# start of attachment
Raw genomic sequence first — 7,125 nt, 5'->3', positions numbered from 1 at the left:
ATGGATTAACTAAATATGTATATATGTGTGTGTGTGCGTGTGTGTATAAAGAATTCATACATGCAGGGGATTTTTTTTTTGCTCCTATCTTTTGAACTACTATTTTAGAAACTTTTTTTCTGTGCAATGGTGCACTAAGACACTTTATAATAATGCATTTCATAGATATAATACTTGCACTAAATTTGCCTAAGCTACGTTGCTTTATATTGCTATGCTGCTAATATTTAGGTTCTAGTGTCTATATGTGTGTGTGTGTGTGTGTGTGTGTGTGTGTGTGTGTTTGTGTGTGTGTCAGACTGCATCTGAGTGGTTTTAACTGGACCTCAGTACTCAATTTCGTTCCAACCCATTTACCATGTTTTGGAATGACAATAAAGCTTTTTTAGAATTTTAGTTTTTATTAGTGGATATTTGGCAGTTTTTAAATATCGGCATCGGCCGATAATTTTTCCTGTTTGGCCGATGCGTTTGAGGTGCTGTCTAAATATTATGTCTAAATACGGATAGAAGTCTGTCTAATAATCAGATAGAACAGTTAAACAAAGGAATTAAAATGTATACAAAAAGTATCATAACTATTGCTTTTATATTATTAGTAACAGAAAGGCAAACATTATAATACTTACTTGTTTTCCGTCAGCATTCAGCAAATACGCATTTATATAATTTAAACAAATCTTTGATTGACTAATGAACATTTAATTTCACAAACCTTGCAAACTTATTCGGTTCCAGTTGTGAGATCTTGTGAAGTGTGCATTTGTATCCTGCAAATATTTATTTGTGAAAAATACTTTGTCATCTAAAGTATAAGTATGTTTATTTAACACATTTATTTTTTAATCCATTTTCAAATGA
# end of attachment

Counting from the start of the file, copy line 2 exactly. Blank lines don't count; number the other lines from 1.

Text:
ATGGATTAACTAAATATGTATATATGTGTGTGTGTGCGTGTGTGTATAAAGAATTCATACATGCAGGGGATTTTTTTTTTGCTCCTATCTTTTGAACTACTATTTTAGAAACTTTTTTTCTGTGCAATGGTGCACTAAGACACTTTATAATAATGCATTTCATAGATATAATACTTGCACTAAATTTGCCTAAGCTACGTTGCTTTATATTGCTATGCTGCTAATATTTAGGTTCTAGTGTCTATATGTGTGTGTGTGTGTGTGTGTGTGTGTGTGTGTGTGTTTGTGTGTGTGTCAGACTGCATCTGAGTGGTTTTAACTGGACCTCAGTACTCAATTTCGTTCCAACCCATTTACCATGTTTTGGAATGACAATAAAGCTTTTTTAGAATTTTAGTTTTTATTAGTGGATATTTGGCAGTTTTTAAATATCGGCATCGGCCGATAATTTTTCCTGTTTGGCCGATGCGTTTGAGGTGCTGTCTAAATATTATGTCTAAATACGGATAGAAGTCTGTCTAATAATCAGATAGAACAGTTAAACAAAGGAATTAAAATGTATACAAAAAGTATCATAACTATTGCTTTTATATTATTAGTAACAGAAAGGCAAACATTATAATACTTACTTGTTTTCCGTCAGCATTCAGCAAATACGCATTTATATAATTTAAACAAATCTTTGATTGACTAATGAACATTTAATTTCACAAACCTTGCAAACTTATTCGGTTCCAGTTGTGAGATCTTGTGAAGTGTGCATTTGTATCCTGCAAATATTTATTTGTGAAAAATACTTTGTCATCTAAAGTATAAGTATGTTTATTTAACACATTTATTTTTTAATCCATTTTCAAATGA